Can you imagine light that can glow without using electricity? That's what these researchers from Syracuse University are trying to create and they're using the bioluminescence of a firefly to make it happen. It means that perhaps sometime in the future, these firefly lights could replace LEDs and not need any power.
How does it work? According to Mathew Maye, assistant professor of chemistry at Syracuse, the research team was inspired by the natural light-up power of fireflies when they "found a new way to harness biology for nonbiological applications by manipulating the interface between the biological and nonbiological components." The way a firefly works is that the chemical reaction between luciferin and luciferase spark light. Maye and his team attached luciferase to the nanorod's surface and adds luciferin as the fuel to light things up.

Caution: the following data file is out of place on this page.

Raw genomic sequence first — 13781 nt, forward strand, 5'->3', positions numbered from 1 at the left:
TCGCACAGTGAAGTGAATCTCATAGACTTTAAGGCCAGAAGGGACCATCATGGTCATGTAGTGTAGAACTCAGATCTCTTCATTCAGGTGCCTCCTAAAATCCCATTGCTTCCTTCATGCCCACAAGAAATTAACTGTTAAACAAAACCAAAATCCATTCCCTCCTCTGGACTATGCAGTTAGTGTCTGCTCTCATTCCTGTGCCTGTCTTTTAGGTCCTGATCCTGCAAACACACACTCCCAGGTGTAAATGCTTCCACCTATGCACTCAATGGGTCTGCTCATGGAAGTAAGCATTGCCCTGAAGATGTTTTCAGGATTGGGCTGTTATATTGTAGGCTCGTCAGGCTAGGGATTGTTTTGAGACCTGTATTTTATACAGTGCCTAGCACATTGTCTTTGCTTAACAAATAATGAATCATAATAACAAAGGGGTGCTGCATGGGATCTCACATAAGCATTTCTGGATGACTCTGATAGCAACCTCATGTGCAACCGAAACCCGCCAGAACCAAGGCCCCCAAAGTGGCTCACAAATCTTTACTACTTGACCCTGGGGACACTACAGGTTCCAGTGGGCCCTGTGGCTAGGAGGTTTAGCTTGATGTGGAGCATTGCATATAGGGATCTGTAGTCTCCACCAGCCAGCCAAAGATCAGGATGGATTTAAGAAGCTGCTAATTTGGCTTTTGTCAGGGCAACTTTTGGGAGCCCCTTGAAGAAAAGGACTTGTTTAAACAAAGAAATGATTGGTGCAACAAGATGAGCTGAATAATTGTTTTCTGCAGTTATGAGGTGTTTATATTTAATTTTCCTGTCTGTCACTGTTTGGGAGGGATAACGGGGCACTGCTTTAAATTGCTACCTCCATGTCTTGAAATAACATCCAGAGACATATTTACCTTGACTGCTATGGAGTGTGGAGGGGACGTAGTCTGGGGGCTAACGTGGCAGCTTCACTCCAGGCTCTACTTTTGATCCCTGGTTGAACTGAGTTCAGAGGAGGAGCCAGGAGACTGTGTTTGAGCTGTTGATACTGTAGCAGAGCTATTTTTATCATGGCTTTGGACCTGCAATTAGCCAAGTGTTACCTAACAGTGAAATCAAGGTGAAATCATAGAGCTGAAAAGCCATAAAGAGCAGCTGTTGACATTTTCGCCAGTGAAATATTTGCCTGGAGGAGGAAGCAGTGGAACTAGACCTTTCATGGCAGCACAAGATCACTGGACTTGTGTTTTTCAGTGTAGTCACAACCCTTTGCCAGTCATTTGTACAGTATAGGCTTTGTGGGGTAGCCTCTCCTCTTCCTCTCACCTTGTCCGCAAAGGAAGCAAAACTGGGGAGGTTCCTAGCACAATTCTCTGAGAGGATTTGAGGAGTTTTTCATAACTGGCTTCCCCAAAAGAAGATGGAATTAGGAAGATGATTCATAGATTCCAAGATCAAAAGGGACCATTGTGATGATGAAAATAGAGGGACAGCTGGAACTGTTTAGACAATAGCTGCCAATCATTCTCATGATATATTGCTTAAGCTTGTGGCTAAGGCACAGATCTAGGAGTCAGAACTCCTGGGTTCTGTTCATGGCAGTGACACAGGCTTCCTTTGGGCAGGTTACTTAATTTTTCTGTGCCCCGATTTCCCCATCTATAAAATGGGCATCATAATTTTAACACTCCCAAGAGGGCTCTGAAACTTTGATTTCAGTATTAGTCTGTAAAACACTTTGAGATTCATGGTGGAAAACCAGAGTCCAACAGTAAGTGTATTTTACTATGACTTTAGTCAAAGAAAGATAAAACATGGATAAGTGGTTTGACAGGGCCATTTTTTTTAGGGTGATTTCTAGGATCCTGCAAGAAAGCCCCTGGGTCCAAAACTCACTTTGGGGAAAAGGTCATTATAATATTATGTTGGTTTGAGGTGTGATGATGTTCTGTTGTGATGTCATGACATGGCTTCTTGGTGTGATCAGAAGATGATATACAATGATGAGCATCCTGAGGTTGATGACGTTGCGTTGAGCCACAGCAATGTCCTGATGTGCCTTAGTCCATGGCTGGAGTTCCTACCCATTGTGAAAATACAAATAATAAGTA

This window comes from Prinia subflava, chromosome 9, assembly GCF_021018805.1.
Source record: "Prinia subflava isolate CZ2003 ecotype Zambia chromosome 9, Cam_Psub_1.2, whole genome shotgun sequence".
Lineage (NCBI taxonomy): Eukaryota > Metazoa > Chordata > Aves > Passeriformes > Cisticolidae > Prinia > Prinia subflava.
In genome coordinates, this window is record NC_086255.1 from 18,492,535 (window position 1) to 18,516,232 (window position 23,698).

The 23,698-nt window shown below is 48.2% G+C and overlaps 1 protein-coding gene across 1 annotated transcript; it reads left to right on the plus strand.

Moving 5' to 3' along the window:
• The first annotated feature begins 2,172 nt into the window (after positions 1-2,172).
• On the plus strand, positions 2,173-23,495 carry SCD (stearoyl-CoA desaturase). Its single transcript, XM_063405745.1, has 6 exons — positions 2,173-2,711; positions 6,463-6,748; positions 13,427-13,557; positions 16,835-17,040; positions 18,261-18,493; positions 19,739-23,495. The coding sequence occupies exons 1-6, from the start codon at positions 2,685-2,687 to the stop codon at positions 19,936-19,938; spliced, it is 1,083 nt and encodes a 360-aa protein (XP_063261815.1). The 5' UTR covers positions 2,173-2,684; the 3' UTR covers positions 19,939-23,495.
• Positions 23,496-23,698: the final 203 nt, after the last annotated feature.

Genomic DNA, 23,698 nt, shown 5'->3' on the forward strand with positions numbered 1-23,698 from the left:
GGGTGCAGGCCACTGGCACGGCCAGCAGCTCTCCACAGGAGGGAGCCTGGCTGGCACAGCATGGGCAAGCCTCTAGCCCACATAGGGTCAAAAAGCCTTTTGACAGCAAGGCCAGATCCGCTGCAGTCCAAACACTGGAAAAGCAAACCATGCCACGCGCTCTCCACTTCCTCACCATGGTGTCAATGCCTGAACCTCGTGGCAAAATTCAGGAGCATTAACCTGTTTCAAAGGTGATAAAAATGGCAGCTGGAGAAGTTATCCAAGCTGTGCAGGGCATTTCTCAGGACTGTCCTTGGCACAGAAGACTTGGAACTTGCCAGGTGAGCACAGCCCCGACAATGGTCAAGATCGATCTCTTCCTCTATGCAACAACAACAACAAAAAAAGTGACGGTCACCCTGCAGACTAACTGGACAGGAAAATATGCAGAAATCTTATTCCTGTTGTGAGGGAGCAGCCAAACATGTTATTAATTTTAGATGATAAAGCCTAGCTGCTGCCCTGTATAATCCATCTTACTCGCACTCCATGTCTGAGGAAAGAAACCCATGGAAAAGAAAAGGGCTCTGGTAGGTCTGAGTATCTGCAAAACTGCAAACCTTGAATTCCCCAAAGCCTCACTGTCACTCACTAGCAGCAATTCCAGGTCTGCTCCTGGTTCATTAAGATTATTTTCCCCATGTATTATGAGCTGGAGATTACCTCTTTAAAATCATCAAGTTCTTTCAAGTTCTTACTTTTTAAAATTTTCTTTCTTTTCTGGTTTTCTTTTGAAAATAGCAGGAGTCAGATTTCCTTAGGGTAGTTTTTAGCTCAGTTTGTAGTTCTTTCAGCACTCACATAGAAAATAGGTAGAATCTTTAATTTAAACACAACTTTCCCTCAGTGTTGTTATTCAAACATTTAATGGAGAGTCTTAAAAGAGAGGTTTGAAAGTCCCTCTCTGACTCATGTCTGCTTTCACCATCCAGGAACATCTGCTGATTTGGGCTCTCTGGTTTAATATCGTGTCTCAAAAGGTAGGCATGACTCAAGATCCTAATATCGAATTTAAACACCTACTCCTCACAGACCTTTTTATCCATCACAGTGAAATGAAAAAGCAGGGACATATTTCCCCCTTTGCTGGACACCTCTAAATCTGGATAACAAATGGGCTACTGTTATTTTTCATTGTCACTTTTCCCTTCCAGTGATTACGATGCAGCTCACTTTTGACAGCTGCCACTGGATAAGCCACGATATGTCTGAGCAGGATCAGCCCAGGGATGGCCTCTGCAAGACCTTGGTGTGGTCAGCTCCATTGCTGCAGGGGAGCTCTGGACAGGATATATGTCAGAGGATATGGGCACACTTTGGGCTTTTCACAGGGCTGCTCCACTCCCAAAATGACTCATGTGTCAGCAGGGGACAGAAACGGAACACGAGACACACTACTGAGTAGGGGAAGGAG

According to Futurity, the process is called Bioluminescence Resonance Energy Transfer (BRET) and the nanorods are made from cadmium sulfide and cadmium seleneide, both semiconductor metals. Different colors (green, orange, red) can be made depending on the size of the nanorod. Right now, the team is still working on real-life applications but Maye says that "it's conceivable that someday firefly-coated nanorods could be inserted into LED-type lights that you don't have to plug in." A good bug for your computer. Nice. [Futurity]